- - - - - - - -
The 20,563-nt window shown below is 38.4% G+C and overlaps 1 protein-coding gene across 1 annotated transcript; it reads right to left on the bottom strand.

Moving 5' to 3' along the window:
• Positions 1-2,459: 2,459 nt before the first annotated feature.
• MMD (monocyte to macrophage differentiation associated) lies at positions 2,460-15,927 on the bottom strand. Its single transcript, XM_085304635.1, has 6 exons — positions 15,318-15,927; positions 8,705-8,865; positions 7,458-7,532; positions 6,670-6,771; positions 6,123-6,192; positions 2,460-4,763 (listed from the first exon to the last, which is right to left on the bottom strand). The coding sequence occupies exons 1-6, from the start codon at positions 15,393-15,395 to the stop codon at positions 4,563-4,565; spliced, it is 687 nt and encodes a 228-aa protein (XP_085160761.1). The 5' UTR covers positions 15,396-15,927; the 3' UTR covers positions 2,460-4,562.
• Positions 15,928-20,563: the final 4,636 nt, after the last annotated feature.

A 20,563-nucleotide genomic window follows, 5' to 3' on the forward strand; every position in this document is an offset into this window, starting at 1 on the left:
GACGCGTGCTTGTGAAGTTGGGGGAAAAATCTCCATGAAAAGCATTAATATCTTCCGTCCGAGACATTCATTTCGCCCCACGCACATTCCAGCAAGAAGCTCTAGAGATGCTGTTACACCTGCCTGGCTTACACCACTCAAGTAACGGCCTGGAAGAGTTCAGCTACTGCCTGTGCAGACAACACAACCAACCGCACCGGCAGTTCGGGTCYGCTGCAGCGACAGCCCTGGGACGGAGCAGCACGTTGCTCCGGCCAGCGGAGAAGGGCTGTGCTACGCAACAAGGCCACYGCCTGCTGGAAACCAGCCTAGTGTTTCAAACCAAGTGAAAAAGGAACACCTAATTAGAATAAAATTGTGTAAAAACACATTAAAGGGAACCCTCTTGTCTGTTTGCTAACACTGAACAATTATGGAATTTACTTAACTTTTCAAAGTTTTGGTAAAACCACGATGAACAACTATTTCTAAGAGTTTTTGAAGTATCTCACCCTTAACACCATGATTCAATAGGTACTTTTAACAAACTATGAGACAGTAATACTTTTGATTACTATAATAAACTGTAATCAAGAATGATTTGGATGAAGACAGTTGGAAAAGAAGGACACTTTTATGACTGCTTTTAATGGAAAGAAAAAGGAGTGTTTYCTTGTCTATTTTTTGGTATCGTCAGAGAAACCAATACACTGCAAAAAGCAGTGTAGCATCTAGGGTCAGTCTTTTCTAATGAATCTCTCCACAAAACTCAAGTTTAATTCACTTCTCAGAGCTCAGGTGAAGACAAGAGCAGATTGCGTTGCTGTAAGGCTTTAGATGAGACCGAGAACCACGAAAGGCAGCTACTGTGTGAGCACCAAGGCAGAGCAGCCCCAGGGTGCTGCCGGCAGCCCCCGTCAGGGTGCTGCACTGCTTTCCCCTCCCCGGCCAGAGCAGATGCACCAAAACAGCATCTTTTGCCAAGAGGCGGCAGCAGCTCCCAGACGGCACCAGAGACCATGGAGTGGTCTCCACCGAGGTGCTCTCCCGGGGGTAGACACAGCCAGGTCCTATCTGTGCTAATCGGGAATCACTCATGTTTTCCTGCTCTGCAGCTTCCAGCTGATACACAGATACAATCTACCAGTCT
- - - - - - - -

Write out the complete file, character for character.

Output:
The 20,563-nt window shown below is 38.4% G+C and overlaps 1 protein-coding gene across 1 annotated transcript; it reads right to left on the bottom strand.

Moving 5' to 3' along the window:
• Positions 1-2,459: 2,459 nt before the first annotated feature.
• MMD (monocyte to macrophage differentiation associated) lies at positions 2,460-15,927 on the bottom strand. Its single transcript, XM_085304635.1, has 6 exons — positions 15,318-15,927; positions 8,705-8,865; positions 7,458-7,532; positions 6,670-6,771; positions 6,123-6,192; positions 2,460-4,763 (listed from the first exon to the last, which is right to left on the bottom strand). The coding sequence occupies exons 1-6, from the start codon at positions 15,393-15,395 to the stop codon at positions 4,563-4,565; spliced, it is 687 nt and encodes a 228-aa protein (XP_085160761.1). The 5' UTR covers positions 15,396-15,927; the 3' UTR covers positions 2,460-4,562.
• Positions 15,928-20,563: the final 4,636 nt, after the last annotated feature.

A 20,563-nucleotide genomic window follows, 5' to 3' on the forward strand; every position in this document is an offset into this window, starting at 1 on the left:
GACGCGTGCTTGTGAAGTTGGGGGAAAAATCTCCATGAAAAGCATTAATATCTTCCGTCCGAGACATTCATTTCGCCCCACGCACATTCCAGCAAGAAGCTCTAGAGATGCTGTTACACCTGCCTGGCTTACACCACTCAAGTAACGGCCTGGAAGAGTTCAGCTACTGCCTGTGCAGACAACACAACCAACCGCACCGGCAGTTCGGGTCYGCTGCAGCGACAGCCCTGGGACGGAGCAGCACGTTGCTCCGGCCAGCGGAGAAGGGCTGTGCTACGCAACAAGGCCACYGCCTGCTGGAAACCAGCCTAGTGTTTCAAACCAAGTGAAAAAGGAACACCTAATTAGAATAAAATTGTGTAAAAACACATTAAAGGGAACCCTCTTGTCTGTTTGCTAACACTGAACAATTATGGAATTTACTTAACTTTTCAAAGTTTTGGTAAAACCACGATGAACAACTATTTCTAAGAGTTTTTGAAGTATCTCACCCTTAACACCATGATTCAATAGGTACTTTTAACAAACTATGAGACAGTAATACTTTTGATTACTATAATAAACTGTAATCAAGAATGATTTGGATGAAGACAGTTGGAAAAGAAGGACACTTTTATGACTGCTTTTAATGGAAAGAAAAAGGAGTGTTTYCTTGTCTATTTTTTGGTATCGTCAGAGAAACCAATACACTGCAAAAAGCAGTGTAGCATCTAGGGTCAGTCTTTTCTAATGAATCTCTCCACAAAACTCAAGTTTAATTCACTTCTCAGAGCTCAGGTGAAGACAAGAGCAGATTGCGTTGCTGTAAGGCTTTAGATGAGACCGAGAACCACGAAAGGCAGCTACTGTGTGAGCACCAAGGCAGAGCAGCCCCAGGGTGCTGCCGGCAGCCCCCGTCAGGGTGCTGCACTGCTTTCCCCTCCCCGGCCAGAGCAGATGCACCAAAACAGCATCTTTTGCCAAGAGGCGGCAGCAGCTCCCAGACGGCACCAGAGACCATGGAGTGGTCTCCACCGAGGTGCTCTCCCGGGGGTAGACACAGCCAGGTCCTATCTGTGCTAATCGGGAATCACTCATGTTTTCCTGCTCTGCAGCTTCCAGCTGATACACAGATACAATCTACCAGTCT